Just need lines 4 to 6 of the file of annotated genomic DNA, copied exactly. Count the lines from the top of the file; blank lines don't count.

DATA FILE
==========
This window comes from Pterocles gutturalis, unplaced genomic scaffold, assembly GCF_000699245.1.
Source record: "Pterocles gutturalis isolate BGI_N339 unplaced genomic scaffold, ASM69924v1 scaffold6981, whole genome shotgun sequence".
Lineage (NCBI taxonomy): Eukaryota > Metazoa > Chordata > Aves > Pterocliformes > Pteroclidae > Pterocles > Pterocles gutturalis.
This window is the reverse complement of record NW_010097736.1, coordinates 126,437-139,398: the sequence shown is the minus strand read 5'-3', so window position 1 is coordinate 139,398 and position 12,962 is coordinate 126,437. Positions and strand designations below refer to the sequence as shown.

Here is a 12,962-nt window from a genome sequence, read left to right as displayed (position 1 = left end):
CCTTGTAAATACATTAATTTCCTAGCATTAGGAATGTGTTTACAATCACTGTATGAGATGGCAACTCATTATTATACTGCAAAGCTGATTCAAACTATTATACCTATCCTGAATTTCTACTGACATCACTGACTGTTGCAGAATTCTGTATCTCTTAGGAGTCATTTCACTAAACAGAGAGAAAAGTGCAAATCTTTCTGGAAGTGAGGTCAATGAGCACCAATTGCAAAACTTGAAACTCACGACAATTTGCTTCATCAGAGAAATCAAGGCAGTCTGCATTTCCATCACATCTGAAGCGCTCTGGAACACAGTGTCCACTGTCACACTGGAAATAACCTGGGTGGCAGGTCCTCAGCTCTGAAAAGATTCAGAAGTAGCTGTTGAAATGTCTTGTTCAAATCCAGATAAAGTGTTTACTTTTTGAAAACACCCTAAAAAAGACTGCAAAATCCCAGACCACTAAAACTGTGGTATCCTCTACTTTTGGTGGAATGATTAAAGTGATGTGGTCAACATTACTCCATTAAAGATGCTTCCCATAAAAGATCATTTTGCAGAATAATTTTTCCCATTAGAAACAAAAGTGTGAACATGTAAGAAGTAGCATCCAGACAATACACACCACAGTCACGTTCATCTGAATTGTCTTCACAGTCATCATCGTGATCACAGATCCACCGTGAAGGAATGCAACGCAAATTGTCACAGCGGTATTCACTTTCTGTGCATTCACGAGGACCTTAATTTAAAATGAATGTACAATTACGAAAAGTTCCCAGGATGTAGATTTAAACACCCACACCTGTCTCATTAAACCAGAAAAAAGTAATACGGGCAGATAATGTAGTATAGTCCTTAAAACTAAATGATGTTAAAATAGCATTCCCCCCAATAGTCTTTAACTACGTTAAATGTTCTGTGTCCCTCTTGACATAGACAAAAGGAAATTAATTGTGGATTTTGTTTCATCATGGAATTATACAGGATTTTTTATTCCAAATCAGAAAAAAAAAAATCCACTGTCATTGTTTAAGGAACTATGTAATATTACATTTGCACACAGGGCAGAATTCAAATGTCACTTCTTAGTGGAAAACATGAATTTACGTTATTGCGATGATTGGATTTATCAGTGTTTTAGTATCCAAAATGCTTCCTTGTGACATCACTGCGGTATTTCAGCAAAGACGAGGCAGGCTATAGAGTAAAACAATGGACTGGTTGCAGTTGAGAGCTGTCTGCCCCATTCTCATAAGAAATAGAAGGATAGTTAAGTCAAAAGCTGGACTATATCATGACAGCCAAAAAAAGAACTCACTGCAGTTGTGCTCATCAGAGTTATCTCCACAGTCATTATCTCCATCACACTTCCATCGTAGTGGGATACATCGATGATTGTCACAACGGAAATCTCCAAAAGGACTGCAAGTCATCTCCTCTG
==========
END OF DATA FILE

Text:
This window is the reverse complement of record NW_010097736.1, coordinates 126,437-139,398: the sequence shown is the minus strand read 5'-3', so window position 1 is coordinate 139,398 and position 12,962 is coordinate 126,437. Positions and strand designations below refer to the sequence as shown.

Here is a 12,962-nt window from a genome sequence, read left to right as displayed (position 1 = left end):
CCTTGTAAATACATTAATTTCCTAGCATTAGGAATGTGTTTACAATCACTGTATGAGATGGCAACTCATTATTATACTGCAAAGCTGATTCAAACTATTATACCTATCCTGAATTTCTACTGACATCACTGACTGTTGCAGAATTCTGTATCTCTTAGGAGTCATTTCACTAAACAGAGAGAAAAGTGCAAATCTTTCTGGAAGTGAGGTCAATGAGCACCAATTGCAAAACTTGAAACTCACGACAATTTGCTTCATCAGAGAAATCAAGGCAGTCTGCATTTCCATCACATCTGAAGCGCTCTGGAACACAGTGTCCACTGTCACACTGGAAATAACCTGGGTGGCAGGTCCTCAGCTCTGAAAAGATTCAGAAGTAGCTGTTGAAATGTCTTGTTCAAATCCAGATAAAGTGTTTACTTTTTGAAAACACCCTAAAAAAGACTGCAAAATCCCAGACCACTAAAACTGTGGTATCCTCTACTTTTGGTGGAATGATTAAAGTGATGTGGTCAACATTACTCCATTAAAGATGCTTCCCATAAAAGATCATTTTGCAGAATAATTTTTCCCATTAGAAACAAAAGTGTGAACATGTAAGAAGTAGCATCCAGACAATACACACCACAGTCACGTTCATCTGAATTGTCTTCACAGTCATCATCGTGATCACAGATCCACCGTGAAGGAATGCAACGCAAATTGTCACAGCGGTATTCACTTTCTGTGCATTCACGAGGACCTTAATTTAAAATGAATGTACAATTACGAAAAGTTCCCAGGATGTAGATTTAAACACCCACACCTGTCTCATTAAACCAGAAAAAAGTAATACGGGCAGATAATGTAGTATAGTCCTTAAAACTAAATGATGTTAAAATAGCATTCCCCCCAATAGTCTTTAACTACGTTAAATGTTCTGTGTCCCTCTTGACATAGACAAAAGGAAATTAATTGTGGATTTTGTTTCATCATGGAATTATACAGGATTTTTTATTCCAAATCAGAAAAAAAAAAATCCACTGTCATTGTTTAAGGAACTATGTAATATTACATTTGCACACAGGGCAGAATTCAAATGTCACTTCTTAGTGGAAAACATGAATTTACGTTATTGCGATGATTGGATTTATCAGTGTTTTAGTATCCAAAATGCTTCCTTGTGACATCACTGCGGTATTTCAGCAAAGACGAGGCAGGCTATAGAGTAAAACAATGGACTGGTTGCAGTTGAGAGCTGTCTGCCCCATTCTCATAAGAAATAGAAGGATAGTTAAGTCAAAAGCTGGACTATATCATGACAGCCAAAAAAAGAACTCACTGCAGTTGTGCTCATCAGAGTTATCTCCACAGTCATTATCTCCATCACACTTCCATCGTAGTGGGATACATCGATGATTGTCACAACGGAAATCTCCAAAAGGACTGCAAGTCATCTCCTCTG